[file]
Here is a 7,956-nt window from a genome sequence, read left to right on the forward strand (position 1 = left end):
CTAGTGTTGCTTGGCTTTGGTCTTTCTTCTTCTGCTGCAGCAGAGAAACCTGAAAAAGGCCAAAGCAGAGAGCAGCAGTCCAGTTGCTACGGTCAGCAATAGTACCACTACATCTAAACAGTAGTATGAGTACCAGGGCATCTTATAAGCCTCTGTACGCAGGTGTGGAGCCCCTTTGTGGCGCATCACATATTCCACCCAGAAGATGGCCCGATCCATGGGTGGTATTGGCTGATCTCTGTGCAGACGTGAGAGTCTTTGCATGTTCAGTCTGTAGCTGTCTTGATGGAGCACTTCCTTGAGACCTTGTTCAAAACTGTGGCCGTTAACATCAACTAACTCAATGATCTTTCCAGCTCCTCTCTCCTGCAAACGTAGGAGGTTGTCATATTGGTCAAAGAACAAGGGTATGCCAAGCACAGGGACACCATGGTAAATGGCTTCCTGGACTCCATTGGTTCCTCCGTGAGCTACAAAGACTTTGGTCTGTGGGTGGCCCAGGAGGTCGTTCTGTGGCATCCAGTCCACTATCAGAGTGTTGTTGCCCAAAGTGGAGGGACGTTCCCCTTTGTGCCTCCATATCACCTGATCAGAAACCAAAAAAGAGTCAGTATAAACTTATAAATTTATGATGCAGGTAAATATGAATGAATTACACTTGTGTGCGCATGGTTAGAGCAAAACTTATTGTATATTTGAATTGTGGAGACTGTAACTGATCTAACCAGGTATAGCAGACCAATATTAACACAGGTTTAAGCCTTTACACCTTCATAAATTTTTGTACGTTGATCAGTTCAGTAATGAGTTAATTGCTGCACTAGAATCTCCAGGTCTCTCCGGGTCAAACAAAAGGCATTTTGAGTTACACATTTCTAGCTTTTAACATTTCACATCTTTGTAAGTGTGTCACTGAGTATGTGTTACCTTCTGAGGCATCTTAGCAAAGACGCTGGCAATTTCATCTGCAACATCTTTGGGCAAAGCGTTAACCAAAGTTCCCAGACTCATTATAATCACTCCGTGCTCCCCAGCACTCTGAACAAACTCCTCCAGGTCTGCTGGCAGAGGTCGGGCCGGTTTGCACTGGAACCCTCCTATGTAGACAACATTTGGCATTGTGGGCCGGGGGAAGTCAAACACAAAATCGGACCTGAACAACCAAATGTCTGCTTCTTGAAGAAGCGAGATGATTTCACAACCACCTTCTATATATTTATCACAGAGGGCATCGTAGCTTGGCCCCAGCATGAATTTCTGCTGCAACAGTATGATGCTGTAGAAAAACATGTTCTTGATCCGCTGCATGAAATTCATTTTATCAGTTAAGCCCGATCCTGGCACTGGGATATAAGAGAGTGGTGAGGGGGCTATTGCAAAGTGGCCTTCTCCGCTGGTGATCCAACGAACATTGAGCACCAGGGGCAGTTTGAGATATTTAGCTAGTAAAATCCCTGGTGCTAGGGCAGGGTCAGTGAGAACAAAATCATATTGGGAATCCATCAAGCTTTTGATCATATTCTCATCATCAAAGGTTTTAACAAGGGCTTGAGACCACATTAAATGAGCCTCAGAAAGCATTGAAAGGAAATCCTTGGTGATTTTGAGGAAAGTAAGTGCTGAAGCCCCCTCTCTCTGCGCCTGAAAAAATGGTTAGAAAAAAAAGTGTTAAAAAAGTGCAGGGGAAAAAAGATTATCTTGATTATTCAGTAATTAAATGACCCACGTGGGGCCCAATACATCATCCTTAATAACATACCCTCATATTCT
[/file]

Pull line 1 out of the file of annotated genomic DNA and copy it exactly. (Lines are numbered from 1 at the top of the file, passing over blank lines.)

Here is a 7,956-nt window from a genome sequence, read left to right on the forward strand (position 1 = left end):